The duchess turned and glared again at the duke, as if she could not believe her eyes; she looked almost as if she saw him for the first time.

"Sit down and have some tea. You must be wanting it," said the duke firmly; and he began to pour it out.

The duchess sat down, with a somewhat helpless air, still staring at him. Matters seemed to be going differently from what she had expected. Her fine brown eyes looked very big.

"You did this all yourself?" she said, in a somewhat breathless voice.

"Did what? Two lumps, isn't it?" said the duke, putting two lumps into the cup and handing it to her.

"Deliberately substituted a strange child for your own," said the duchess solemnly.

"Oh, that," said the duke carelessly. "That's all right. You needn't worry about that. I've quite taken to Mary Bride. She's so-so companionable-and-and as clever as they make 'em, and as pretty as a picture. She makes a ripping Lady Marion Ricksborough. Why, when she comes into a room, or on to a lawn, it's beginning to make as much sensation as if it were yourself. I was awfully lucky to get hold of her." His tone had grown truly enthusiastic.

The duchess ground her teeth and cried:

"And do you think I'm going to stand it?"

"Stand it? I thought you'd like it," said the duke in a perplexed tone. "Of course I'm not going to bother you about Marion any more; you can keep her. And it's all so deucedly comfortable; you've got the Marion you want, and I've got the Marion I want. And so we're both happy." And he smiled amiably.

"Happy! Happy when a strange child is usurping the place of my child?" cried the duchess furiously.

"Oh, that's all right. Marion's got you," said the duke. "Besides, I'm not going to go all my life without any family. It wouldn't be fair; and you've no right to expect it. I say, how jolly you're looking!"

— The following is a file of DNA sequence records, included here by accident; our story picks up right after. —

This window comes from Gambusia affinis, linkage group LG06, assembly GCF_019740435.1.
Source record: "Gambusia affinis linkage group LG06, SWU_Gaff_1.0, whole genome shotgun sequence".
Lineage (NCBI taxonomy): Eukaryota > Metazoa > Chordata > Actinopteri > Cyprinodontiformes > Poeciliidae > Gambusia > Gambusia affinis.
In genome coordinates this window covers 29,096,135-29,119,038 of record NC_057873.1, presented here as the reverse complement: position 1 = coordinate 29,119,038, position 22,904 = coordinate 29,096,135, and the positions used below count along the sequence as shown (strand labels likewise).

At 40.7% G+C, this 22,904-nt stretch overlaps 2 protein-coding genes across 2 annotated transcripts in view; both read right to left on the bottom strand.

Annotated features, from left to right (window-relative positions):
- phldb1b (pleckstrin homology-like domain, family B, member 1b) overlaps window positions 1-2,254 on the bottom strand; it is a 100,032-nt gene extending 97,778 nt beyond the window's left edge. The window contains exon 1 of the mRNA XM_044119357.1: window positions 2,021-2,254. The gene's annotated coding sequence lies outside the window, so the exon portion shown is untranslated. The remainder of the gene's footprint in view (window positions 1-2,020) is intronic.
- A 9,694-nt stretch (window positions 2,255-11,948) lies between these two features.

"Jolly!" said the duchess thickly.

"Well, pretty then. And your figure is better than ever-perfectly ripping," said the duke with enthusiasm.

"You can leave me out of it!" cried the duchess in a tone of the last exasperation. "And if you think I'm going to stand this, I'm not!"

"But what are you going to do about it?" said the duke mildly.

"Stop it!" said the duchess through her set teeth.

"But you can't stop it," said the duke in his most amiable tone. "I'm getting domesticated, and I'm bent on having something in the way of a family. Set on it. Of course you can say t

hat your Marion is Lady Marion Ricksborough; and I shall say that mine is. And some people will believe you, but most people will believe me. And of course I shall settle a good lump sum on Mary Bride when she marries, and leave her all the unentailed property."

"Oh, but it's impossible!" cried the duchess writhing in her chair. "Leaving your child out in the cold for a perfect stranger!"

"But she isn't. I tell you, she and I get on like a house on fire," said the duke with some impatience. "And it's perfectly all right; you stick to your Marion; and I'll stick to mine."

The duchess rose and cried:

"It's abominable! The most cold-blooded thing I ever heard of! And if you think you're going to get rid of us like this, you're wrong! I stay here till this matter has been put right."

"Oh, I don't want to get rid of you," said the duke amiably.

The duchess ground her teeth and walked across the lawn with the air of a Boadicea saving her country. The duke watched her graceful figure till it disappeared through a long window into the pink drawing-room, with admiring eyes. Then he smiled a Machiavellian smile.

The duchess went to her rooms in a mood of seething, but somewhat helpless, fury. She was softened a little by finding them just as she had left them two years before. Plainly some one had taken care of the clothes she had left behind her; and her anxiety about a dress to dine in was lulled to rest. She thought for a while that she would go and berate Pollyooly; but she came to the conclusion that it would be absurd to blame her for the action of the duke. It was much more annoying to find that she could not reasonably blame the duke. She was forced to admit that he had a right to the domestic life, if he wished for it. She was also annoyed to feel an uncommonly pleasant sense of home-coming. She resented it, but she could not rid herself of it.

She came to dinner very dignified and stern; but the Honourable John Ruffin saw to it that the meal was unconstrained. He spared no effort to keep the talk in a light vein; and the duke, after his talk with the duchess that afternoon, was sufficiently at his ease to second him to the best of his not very great ability. He won the Honourable John Ruffin's golden opinions by remembering the other two occasions on which the duchess had worn the gown she was wearing to-night.